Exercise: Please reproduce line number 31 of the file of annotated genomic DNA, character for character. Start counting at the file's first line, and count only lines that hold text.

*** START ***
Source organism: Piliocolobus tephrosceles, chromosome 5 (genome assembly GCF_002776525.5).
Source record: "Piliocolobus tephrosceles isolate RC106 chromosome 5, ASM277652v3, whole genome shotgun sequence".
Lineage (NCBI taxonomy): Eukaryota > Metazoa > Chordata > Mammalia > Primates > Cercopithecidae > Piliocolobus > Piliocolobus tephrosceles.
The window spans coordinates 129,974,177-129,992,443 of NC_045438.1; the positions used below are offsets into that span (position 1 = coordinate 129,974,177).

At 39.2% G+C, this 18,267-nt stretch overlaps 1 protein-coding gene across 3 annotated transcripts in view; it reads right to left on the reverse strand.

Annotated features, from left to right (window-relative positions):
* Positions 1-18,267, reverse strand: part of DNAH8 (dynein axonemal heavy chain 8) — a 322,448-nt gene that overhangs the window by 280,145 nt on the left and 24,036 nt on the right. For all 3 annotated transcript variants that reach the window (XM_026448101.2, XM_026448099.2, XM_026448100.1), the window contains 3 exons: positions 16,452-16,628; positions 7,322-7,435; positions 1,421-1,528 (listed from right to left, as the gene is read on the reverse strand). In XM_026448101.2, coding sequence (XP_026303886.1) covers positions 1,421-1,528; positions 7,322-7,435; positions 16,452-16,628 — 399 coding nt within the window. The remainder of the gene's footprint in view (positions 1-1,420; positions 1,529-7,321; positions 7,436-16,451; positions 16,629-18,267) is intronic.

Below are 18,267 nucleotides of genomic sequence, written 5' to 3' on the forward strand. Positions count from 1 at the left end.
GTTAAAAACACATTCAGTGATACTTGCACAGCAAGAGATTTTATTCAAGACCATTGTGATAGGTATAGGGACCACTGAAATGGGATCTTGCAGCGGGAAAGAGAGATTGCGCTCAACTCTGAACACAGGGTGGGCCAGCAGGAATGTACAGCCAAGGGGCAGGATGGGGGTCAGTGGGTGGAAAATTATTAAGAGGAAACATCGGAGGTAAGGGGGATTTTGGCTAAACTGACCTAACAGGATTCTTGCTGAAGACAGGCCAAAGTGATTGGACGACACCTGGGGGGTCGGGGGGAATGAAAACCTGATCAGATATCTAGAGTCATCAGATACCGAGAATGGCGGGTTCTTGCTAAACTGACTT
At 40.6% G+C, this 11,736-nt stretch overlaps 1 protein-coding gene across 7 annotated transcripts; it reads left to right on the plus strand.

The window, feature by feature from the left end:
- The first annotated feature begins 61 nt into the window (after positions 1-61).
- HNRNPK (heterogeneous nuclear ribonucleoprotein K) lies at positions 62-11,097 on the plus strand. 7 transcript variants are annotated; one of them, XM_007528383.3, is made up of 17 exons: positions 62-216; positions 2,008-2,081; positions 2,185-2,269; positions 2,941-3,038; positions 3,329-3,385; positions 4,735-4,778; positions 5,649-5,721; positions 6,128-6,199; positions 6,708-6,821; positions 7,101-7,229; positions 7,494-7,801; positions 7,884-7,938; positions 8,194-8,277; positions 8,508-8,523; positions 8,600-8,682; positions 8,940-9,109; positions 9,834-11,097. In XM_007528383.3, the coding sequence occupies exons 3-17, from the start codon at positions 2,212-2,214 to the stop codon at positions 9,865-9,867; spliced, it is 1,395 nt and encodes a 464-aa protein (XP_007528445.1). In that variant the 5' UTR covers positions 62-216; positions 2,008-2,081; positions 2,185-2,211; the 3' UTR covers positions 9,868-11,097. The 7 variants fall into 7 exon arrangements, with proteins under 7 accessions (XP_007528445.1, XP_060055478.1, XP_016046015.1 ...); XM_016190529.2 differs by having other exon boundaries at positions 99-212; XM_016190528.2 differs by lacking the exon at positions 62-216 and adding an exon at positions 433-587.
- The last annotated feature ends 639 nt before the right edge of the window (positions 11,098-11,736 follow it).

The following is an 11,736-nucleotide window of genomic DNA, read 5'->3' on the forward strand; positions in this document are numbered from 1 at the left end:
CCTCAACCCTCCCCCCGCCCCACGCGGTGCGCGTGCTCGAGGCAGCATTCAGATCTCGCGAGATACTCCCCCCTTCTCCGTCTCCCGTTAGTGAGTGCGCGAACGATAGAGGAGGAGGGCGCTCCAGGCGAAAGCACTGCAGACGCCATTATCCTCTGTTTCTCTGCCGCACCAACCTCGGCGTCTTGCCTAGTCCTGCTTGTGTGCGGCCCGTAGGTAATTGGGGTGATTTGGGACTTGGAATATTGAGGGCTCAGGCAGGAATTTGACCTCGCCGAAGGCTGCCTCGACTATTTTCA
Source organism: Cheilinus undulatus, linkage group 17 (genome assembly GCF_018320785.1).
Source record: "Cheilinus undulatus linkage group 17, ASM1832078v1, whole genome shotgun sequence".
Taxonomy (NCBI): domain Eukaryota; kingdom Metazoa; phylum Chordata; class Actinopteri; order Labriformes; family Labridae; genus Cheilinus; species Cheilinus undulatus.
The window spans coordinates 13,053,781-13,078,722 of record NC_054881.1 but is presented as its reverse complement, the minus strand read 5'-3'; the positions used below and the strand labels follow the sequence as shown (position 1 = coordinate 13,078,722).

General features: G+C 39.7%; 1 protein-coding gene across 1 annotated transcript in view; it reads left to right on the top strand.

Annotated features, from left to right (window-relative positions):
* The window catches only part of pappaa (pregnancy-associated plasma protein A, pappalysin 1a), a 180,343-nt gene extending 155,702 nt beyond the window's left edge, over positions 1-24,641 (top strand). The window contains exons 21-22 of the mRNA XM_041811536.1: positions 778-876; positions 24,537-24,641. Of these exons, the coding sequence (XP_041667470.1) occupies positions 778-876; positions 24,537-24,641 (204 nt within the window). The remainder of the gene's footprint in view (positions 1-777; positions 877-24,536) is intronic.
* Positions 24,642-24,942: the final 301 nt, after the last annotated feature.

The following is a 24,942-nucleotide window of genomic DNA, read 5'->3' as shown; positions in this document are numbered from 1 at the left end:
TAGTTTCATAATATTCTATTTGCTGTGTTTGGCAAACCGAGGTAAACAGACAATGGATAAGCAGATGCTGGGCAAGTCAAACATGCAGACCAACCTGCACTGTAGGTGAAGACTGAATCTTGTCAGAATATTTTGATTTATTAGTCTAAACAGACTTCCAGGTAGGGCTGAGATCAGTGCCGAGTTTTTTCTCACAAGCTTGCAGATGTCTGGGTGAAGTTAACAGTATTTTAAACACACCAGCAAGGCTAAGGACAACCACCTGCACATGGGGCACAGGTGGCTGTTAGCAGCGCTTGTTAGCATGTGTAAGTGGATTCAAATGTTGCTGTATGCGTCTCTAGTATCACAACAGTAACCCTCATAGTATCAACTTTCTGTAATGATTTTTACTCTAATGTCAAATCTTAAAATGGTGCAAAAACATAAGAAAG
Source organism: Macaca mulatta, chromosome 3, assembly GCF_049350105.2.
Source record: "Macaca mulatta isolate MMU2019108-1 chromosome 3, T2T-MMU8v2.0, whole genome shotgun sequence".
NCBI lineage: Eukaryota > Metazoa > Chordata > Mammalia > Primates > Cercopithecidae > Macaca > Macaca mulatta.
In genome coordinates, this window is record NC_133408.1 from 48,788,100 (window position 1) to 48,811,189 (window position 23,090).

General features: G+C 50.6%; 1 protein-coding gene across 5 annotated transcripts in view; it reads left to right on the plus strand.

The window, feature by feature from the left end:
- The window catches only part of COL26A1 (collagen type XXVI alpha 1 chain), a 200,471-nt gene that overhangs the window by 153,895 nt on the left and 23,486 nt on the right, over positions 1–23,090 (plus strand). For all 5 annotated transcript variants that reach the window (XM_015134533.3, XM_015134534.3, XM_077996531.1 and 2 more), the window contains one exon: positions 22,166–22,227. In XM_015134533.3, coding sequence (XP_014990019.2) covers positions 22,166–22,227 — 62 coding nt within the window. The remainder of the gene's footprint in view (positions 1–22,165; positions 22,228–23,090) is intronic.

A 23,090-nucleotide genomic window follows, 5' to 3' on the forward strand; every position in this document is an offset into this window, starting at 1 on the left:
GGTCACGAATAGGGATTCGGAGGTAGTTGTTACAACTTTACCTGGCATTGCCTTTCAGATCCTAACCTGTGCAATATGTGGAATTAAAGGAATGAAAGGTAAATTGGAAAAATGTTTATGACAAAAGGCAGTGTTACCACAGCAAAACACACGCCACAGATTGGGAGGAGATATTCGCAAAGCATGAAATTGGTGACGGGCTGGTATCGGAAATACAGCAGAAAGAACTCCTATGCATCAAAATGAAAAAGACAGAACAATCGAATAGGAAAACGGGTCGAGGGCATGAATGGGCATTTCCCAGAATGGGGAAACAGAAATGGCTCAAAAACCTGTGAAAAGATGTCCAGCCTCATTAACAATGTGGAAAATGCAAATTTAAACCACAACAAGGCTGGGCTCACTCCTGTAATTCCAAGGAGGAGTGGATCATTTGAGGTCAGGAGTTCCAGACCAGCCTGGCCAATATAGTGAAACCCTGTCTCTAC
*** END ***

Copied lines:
General features: G+C 50.6%; 1 protein-coding gene across 5 annotated transcripts in view; it reads left to right on the plus strand.